Thus, the experiments indicated that the one-pot multistep experimentally simple procedure allows achieving high stereoselectivity at the removed β-stereocenter, what is not an easy task. In all cases, the targeted cysteine derivatives were isolated in practical yields. It should be noted that there is no need to separate the isomeric alkene complexes formed after the cyclopropane ring opening, they can be involved in the follow-up reaction with nucleophiles in the form of a mixture. This simplifies the synthetic procedure; the multistep process can be performed in an electrochemical cell, with the potential switching off prior to the addition of nucleophiles (thiols in our case).

Complexes 1012 were obtained as pure diastereomers (a set of signals corresponding to the individual compound is present in the 1H NMR spectrum in each case). Assigning of the relative configurations of newly formed α- and β-stereocenters in cysteine derivatives discussed above was performed using the NOESY spectra. It is illustrated in Figure 4 taking complex 10 as an example. A correlation between protons of the tolyl substituent in the side chain of the amino acid moiety and H-12 and H-13 protons of the proline methylene group is observed in the NOESY spectrum (Figure 4). Hence, the amino acid side chain and the proline methylenes are at the same side of the Ni coordination plane allowing to assign the configuration to the α-stereocenter as (R) in both thermodynamically and kinetically controlled isomers of 10. The configurations of the β-stereocenter in the obtained diastereomers of 10 are different, as follows from the different correlations of the ortho-phenyl protons of the benzophenone moiety observed in the NOESY spectra of the diastereomers. The ortho-phenyl proton exhibits correlation with the β-H in case of the thermodynamically controlled isomer, whereas correlation with the ester methyl group is observed in the spectrum of the kinetically controlled isomer. This allows to unambiguously assign the relative configurations for these compounds (Figure 4).


Figure 4: Characteristic correlations in the NOESY spectra of diastereomeric complexes 10 and the corresponding characteristic fragments of the spectra (full spectra are given in Supporting Information File 1); (R,S)-isomer (left) and (R,R)-isomer (right).

Large positive values of specific rotation for both diastereomers of complexes 1012 (see Supporting Information File 1) additionally support the α-(R) configuration. It was shown that positive values of [α]D are inherent to the Ni–Schiff base complexes of (S)-N-(N-benzylprolyl)aminobenzophenone and ʟ-amino acids (i.e., (R)-cysteine derivatives) [48].


Electroreductive opening of a cyclopropane ring in α,α-cyclopropanated amino acids in the form of Ni(II)–Schiff base complexes was studied. Preliminary voltammetry testing allowed to choose the most promising candidates for the preparative synthesis. The bulk electrolysis showed that substituents in the cyclopropane ring not only affect its tendency to the ring-opening, but also determine the follow-up reaction paths of thus formed radical anions. Possible reaction paths include disproportionation reaction yielding a mixture of alkenes and the corresponding hydrogenated derivatives, intramolecular cyclization and reaction with external electrophiles. Optimization of the reaction conditions opens a route to amino acid derivatives containing the α-β or β-γ double C=C bond in the side chain; the regioselectivity can be tuned by the addition of Lewis acids. This type of non-proteinogenic amino acid derivatives is not easily available but strongly required due to their bioactivity.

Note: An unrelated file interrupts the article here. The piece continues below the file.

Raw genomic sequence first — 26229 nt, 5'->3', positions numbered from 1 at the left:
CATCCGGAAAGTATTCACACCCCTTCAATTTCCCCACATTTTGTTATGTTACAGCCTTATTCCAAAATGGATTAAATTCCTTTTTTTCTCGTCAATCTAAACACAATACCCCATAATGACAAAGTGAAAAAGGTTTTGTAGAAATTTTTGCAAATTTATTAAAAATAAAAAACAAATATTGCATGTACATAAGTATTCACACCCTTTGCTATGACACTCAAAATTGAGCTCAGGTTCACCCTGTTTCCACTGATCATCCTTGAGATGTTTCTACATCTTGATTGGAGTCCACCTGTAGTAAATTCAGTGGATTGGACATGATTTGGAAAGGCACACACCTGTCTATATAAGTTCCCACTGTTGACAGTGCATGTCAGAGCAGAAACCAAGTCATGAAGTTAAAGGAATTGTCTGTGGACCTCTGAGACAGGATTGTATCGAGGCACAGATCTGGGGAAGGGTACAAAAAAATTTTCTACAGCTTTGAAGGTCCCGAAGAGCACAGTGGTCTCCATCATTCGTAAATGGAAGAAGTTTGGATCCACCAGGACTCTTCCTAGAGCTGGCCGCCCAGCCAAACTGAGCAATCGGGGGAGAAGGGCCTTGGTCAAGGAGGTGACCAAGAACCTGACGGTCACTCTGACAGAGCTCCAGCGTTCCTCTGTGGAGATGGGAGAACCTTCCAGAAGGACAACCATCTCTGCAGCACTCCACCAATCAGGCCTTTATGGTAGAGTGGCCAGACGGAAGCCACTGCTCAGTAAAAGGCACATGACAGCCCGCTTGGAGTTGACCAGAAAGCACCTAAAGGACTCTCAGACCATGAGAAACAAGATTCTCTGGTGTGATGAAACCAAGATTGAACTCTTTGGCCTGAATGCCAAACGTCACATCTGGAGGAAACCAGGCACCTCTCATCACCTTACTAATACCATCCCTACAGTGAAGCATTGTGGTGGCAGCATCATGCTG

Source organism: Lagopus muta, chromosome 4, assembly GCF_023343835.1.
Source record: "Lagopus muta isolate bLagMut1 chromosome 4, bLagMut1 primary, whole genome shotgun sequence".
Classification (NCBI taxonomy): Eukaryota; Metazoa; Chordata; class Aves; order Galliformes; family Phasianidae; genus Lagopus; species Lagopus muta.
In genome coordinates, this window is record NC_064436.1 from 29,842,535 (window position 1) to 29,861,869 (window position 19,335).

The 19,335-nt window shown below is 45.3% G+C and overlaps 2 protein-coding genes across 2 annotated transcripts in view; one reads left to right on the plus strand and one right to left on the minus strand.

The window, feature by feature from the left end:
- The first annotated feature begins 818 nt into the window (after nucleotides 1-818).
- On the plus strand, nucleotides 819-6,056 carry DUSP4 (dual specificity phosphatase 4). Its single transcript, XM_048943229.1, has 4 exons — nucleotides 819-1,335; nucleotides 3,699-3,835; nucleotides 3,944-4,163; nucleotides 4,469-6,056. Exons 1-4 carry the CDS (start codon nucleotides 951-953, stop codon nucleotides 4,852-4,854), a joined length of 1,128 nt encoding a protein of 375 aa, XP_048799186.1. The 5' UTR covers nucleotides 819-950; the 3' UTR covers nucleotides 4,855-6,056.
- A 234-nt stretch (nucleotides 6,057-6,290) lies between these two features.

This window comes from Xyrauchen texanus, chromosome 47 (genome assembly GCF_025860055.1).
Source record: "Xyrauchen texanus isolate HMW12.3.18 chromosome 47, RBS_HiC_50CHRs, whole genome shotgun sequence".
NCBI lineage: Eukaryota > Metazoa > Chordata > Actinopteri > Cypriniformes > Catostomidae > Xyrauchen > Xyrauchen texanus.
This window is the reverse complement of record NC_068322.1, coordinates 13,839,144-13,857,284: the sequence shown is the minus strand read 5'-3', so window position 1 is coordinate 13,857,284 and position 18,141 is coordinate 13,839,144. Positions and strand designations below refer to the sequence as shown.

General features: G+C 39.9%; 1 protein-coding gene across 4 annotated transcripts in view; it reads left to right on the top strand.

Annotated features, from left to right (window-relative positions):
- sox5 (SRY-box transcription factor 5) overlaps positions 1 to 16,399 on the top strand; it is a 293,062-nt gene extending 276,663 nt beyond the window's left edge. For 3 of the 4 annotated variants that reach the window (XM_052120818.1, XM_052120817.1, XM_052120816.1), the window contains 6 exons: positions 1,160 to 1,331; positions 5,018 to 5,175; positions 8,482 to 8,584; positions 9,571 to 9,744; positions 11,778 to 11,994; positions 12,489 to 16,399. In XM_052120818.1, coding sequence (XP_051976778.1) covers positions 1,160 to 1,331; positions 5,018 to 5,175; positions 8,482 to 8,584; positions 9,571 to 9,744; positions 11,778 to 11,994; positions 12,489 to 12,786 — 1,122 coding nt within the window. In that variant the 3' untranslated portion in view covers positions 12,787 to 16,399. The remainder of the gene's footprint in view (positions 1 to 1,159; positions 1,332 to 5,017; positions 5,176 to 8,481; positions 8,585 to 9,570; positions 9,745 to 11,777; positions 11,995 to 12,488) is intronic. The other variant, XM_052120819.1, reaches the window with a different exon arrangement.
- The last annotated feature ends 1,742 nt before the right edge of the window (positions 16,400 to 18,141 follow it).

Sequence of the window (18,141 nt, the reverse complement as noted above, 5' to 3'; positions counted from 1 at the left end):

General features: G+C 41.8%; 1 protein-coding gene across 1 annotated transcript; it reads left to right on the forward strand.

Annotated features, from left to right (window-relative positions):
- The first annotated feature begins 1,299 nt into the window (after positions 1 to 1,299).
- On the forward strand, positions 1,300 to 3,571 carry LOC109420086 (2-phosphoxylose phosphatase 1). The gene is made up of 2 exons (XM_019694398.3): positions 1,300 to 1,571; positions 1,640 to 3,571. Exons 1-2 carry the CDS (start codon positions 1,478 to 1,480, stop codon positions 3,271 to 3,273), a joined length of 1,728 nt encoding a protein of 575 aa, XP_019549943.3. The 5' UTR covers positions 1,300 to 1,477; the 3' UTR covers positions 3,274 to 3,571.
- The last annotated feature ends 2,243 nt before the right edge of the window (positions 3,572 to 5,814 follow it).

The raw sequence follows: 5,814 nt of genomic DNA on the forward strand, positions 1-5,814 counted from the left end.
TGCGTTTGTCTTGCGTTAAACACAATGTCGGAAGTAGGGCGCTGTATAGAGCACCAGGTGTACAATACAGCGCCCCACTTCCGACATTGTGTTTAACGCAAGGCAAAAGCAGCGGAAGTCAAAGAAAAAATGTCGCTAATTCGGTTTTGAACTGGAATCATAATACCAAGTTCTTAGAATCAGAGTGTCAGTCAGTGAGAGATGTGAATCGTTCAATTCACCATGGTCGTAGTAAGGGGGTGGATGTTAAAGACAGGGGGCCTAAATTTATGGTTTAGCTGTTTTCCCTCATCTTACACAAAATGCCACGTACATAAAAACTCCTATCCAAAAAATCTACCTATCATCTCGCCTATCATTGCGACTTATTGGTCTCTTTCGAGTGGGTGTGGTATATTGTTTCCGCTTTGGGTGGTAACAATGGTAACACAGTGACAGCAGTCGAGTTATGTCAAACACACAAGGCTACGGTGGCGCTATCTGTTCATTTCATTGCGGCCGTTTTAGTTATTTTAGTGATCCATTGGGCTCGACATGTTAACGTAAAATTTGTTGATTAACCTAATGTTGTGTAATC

One-pot nucleophilic in situ functionalization of the double bond of dehydroalanine derivatives formed after the reductive ring opening and subsequent protonation opens a route to double functionalization of the amino acids side chain. Thus, addition of thiols to the mixture of alkenes formed in reductive opening of a cyclopropane ring in α,α-cyclopropanated amino acids allows obtaining the cysteine derivatives in practical yields and with high stereoselectivity at the removed β-stereocenter. The developed one-pot multistep procedure highlights new perspectives provided by combination of electrochemically broaden DA-cyclopropane concept and chirality induction within a metal coordination sphere.

Notably, the Ni template is an important component of the reaction. It is responsible for chirality induction and facilitates the cyclopropane ring opening, significantly decreasing the reduction potential value. It stabilizes the anion formed and serves as a directing group. Thus, the Ni–Schiff base platform creates an optimal balance between the covalent binding with the substrate (which does not “kill” its reactivity but precludes its redox destruction) with non-covalent interactions in the metal chiral coordination environment governing the reaction’s stereocontrol.

Supporting Information

Supporting Information File 1: Additional experimental details, characterization data as well as NMR and MS spectra of synthesized compounds.
Format: PDF Size: 10.7 MB Download


This work was supported by the Russian Foundation for Basic Research (project number 19-29-08012).